Delicate balance: City budget, workers’ lives
Fifty Chicago janitors lost their jobs this week.
It’s not headline news. Not like the Supreme Court and ObamaCare. Or the City Council’s new approach to pot possession.
But if you are Gregory Bruce, Pamela Broughton, Shirley McCondichie or Catalina Bojorquez, it is earth-shaking, heart-stopping, terrible news.
Black, white and Hispanic, they are full-time janitors in their 40s and 50s. Their job has been to mop, wax and clean police stations and clinics on the city’s South Side, with a take-home pay of $27,000 a year — just a notch above the poverty level.
All are taxpayers. All have kids. All, because they belong to the Service Employees Union, have health insurance and a modest pension.
“I have never been out of work in my life,” Shirley McCondichie said. “Never, not in 33 years.”
They all lost their jobs because the City of Chicago, which long ago privatized much of its janitorial work to outside firms, rebid its janitorial contracts. And 20 percent of the new contract, unlike the old one, went to a nonunion firm called Dayspring, a minority- and woman-owned company in South Holland.
Dayspring, while promising to pay the prevailing rates for janitorial work, is under no obligation to keep the current employees. And by hiring new workers at entry-level wages and turning some full-time work into part-time work, they can save money and charge the city less.
Is there a villain in this story? It’s not that simple.
In a wretched economy with state and local governments drowning in red ink, city procurement officer Jamie Rhee said, “As stewards of taxpayer money, we put out the bid to get the best price for the city. We keep it open and competitive. . . . [There are] tough choices . . . to make sure the city is on a sustainable financial track.”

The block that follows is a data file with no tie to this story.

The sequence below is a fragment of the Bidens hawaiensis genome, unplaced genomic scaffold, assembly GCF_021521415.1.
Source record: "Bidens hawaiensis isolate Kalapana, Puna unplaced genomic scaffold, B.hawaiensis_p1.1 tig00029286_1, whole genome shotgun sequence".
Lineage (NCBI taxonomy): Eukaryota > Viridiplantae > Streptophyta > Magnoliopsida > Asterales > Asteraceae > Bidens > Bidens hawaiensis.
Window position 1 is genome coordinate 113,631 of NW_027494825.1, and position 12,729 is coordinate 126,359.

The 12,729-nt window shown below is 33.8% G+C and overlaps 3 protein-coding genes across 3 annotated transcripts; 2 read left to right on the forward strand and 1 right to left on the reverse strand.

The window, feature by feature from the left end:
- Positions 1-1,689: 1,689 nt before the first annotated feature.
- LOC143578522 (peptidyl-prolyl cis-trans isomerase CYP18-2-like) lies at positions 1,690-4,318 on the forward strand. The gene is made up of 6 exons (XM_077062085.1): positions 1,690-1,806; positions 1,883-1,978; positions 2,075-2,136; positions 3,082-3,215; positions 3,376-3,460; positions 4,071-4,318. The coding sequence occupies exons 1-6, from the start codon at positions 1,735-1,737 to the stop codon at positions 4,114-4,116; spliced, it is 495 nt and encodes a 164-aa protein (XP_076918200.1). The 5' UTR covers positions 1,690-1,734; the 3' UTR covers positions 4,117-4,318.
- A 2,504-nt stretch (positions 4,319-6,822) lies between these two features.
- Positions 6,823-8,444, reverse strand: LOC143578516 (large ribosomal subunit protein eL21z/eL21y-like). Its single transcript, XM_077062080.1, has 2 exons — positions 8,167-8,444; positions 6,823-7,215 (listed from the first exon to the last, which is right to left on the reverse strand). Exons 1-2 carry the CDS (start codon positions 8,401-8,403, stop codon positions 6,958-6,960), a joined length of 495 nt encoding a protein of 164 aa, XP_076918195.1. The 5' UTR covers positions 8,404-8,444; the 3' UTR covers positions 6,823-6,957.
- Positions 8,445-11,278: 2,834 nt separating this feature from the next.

The new, nonunion company that got the bid argues it shouldn’t be cast as a villain either.
“I know you have to report this story,” said Dayspring owner Anita Harris, “but this is a dream for us. Talk about small businesses growing. . . . We are not doing a bad thing, we are doing a good thing.”
SEIU contends that with this new contract, the city is trying to kill the union.
“It’s union-busting, absolutely,” maintained Tom Balanoff, president of Local 1.
But just as forcefully, the Emanuel administration points to a recent series of compromise agreements the new mayor has forged with electrical workers, laborers and stagehands as evidence of the city’s continuing commitment to organized labor.
There are many sides to this story.
But what about those 50 out-of-work janitors who are losing jobs, insurance and pensions this week? How much government money is saved if they have to rely on Medicaid and food stamps?
At the moment, the City Council has a bill in committee called the Responsible Bidders Ordinance. It proposes to establish minimum requirements for wages, insurance and worker retention as municipal contracts are rebid.
It’s not a perfect piece of legislation.
But it speaks to a critical issue of dislocated workers.
People with real names.
Gregory. Pamela. Shirley. Catalina.